Manage Key Accounts as If They Were Key!

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The idea behind singling out key accounts is that you will treat them as special, giving them the recognition and treatment they deserve. If the age-old “80/20” rule applies, 20 percent of your customers, or less, generate 80 percent or more of the profits. These customers should be made to feel as though they are really special. Most companies recognize this strategy as being important and create sales plans and organizations to reflect this idea. In my experience, though, many lose sight of the objective of this strategy when they implement tactics to support it.

As an example, one of my clients gave its top 100 customers a special number to call for customer service. The customers were to call this number only when my client’s product had failed, resulting in a serious loss of revenue for that customer. The customer would need assistance immediately. In practice, however, when “key account” customers called the special number, they were apt to experience a serious delay in service. That’s because they needed to be qualified for the special service before they were eligible to receive it. They may have been better off calling the number meant for the masses.

The key account sales reps did not have time to treat each customer with the special attention.

Another client considered too many customers “key accounts.” What happened was that, internally, each region of the company wanted to define its own key account criteria. No region wanted to be left out of the program. The result was that the number of customers who were put into this group far exceeded the number of customers that the sales staff could reasonably accommodate. The key account sales reps did not have time to treat each customer with the special attention that the customer deserved. The hope was that each special account would be visited at least once a month—or once a quarter at worst. In fact, many were visited only twice a year or less often.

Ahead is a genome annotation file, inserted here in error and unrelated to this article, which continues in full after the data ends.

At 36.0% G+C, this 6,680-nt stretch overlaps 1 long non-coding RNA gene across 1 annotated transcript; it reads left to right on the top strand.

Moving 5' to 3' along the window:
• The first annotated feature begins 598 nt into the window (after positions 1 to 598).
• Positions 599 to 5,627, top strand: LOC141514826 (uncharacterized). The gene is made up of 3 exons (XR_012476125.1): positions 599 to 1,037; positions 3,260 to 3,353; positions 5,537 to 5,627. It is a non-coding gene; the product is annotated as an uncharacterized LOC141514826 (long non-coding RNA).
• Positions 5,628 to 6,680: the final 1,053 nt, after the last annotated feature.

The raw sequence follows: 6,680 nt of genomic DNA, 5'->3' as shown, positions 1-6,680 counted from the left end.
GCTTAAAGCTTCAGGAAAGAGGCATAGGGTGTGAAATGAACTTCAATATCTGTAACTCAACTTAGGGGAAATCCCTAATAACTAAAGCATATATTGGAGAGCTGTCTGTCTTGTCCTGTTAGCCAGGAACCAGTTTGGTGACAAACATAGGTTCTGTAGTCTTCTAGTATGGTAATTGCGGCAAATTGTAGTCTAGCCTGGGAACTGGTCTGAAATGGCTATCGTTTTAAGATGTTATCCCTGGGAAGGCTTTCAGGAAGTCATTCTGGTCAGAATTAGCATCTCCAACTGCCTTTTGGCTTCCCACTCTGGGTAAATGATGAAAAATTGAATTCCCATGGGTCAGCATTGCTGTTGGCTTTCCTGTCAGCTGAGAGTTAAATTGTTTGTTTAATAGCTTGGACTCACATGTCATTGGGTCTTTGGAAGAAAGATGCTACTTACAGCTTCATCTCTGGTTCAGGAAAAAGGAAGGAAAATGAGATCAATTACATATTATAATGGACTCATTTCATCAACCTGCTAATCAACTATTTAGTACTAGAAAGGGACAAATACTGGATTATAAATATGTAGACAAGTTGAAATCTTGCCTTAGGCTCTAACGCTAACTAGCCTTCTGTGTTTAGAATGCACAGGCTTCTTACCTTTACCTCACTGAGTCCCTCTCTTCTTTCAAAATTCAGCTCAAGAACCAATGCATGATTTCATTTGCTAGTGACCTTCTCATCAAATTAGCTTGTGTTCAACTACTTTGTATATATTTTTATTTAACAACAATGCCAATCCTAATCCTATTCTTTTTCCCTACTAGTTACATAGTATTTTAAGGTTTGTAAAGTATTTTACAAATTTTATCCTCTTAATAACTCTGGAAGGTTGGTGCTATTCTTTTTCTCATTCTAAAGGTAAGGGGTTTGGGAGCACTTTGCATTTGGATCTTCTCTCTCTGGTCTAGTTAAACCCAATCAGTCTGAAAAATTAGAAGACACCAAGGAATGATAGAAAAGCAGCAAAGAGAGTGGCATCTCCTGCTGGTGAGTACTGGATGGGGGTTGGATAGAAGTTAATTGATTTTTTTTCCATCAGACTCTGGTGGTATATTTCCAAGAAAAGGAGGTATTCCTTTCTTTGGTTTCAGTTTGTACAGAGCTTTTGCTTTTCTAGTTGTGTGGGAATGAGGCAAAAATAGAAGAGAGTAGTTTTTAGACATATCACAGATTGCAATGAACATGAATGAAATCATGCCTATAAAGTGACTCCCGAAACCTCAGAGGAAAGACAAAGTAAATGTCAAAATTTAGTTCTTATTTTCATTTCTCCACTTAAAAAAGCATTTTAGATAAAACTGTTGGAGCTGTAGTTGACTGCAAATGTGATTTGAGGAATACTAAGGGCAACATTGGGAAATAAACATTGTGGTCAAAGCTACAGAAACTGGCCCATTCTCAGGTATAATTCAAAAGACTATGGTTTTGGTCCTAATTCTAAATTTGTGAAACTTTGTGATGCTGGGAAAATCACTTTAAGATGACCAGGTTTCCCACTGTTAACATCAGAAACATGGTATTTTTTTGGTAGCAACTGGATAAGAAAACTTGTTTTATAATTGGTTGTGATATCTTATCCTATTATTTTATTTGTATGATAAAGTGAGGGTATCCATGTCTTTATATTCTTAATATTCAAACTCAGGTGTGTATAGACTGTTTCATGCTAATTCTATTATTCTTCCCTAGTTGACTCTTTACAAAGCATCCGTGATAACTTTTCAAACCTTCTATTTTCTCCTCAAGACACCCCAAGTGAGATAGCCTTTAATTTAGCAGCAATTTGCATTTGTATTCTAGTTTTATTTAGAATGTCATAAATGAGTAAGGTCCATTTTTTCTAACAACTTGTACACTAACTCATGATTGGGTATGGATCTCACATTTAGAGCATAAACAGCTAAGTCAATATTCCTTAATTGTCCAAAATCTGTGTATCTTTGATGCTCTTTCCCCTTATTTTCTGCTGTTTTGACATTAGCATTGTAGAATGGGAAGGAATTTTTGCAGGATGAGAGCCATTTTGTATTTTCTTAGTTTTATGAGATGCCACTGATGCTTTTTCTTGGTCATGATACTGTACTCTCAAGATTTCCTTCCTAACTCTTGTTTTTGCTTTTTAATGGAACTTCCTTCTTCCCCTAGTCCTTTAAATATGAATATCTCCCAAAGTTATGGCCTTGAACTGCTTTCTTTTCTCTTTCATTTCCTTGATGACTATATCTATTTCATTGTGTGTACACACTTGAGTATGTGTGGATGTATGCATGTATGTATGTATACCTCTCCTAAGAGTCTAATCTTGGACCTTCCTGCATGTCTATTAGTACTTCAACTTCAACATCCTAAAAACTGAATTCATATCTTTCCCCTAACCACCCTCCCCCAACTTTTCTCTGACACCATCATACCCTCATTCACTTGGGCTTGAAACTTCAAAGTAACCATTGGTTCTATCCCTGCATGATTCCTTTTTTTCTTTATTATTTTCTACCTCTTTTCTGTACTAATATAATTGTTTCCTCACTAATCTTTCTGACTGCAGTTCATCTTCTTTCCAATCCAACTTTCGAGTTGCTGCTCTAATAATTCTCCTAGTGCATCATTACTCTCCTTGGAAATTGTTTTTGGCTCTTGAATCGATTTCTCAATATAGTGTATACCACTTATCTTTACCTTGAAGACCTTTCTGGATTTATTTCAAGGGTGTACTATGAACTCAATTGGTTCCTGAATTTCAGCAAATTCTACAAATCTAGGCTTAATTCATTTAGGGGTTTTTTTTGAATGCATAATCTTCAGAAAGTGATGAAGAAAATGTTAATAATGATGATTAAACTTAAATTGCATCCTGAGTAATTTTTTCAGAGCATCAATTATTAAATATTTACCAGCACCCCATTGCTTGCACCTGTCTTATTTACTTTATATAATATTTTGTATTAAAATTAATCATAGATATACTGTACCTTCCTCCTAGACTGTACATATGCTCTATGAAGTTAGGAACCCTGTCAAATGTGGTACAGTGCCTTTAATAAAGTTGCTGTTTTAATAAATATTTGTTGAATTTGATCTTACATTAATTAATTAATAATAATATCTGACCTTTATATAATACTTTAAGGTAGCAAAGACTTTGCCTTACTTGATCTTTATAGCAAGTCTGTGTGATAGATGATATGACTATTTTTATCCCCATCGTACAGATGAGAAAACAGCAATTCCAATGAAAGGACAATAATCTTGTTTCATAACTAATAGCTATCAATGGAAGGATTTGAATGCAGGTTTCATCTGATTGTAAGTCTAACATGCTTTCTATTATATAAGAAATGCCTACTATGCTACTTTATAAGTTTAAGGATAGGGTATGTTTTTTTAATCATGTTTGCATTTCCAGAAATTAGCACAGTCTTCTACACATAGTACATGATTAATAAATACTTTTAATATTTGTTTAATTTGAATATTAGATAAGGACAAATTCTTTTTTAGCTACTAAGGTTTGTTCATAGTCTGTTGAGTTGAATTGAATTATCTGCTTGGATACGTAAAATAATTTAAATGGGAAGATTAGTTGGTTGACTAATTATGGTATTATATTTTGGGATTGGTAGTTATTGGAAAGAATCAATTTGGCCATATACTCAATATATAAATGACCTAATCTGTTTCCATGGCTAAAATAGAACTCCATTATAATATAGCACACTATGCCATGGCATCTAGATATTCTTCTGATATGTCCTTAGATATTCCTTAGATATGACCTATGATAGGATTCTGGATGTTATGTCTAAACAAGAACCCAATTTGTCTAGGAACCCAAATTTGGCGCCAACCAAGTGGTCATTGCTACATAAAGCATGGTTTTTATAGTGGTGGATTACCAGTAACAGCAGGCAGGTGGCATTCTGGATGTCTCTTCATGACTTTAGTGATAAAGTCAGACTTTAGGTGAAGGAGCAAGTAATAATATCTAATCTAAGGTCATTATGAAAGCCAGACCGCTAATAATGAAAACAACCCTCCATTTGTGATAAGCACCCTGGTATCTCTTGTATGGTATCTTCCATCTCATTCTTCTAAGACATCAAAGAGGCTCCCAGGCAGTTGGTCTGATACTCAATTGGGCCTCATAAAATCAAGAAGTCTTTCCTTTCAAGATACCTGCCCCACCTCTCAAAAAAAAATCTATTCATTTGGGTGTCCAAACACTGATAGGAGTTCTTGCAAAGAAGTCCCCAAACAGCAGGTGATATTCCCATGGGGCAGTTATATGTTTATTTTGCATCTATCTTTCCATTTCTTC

What does a key account want from sales staff? Some key accounts do not want frequent contact, but most of them do. If its partnership with your company means that a customer is a key account, it’s going to have a number of wants and needs that have been expressed frequently in market research. Key accounts want you to:

  1. Understand their business. They don’t want to have to explain their needs over and over because you have changed sales assignments or don’t remember from last time.
  2. Know how they make money and how your product or service helps them accomplish that.
  3. Ask about their plans. Are they expanding? Are they moving? What are their major problems? In what direction do they see their business or industry going in the future? You need to know in case you can help, even if they don’t think the problems apply to your product or service. Find out what their problems are, all of them, and find ways to help.
  4. Know about their entire relationship with you. This means knowing not only their order history with you but also any problems in the relationship, even if those problems did not involve the sales activity (such as missing delivery dates or service delays).

One of my clients recently held several conversations with key accounts in this way. What the client discovered was that the key customers were seeing a trend in the industry toward using larger sizes of a product that interfaced with my client’s product. Unless it responded to this trend, my client could lose some business from their key accounts. This knowledge was worth millions of dollars. It enabled my client to develop products to meet the needs of the key accounts and stay ahead of the competition.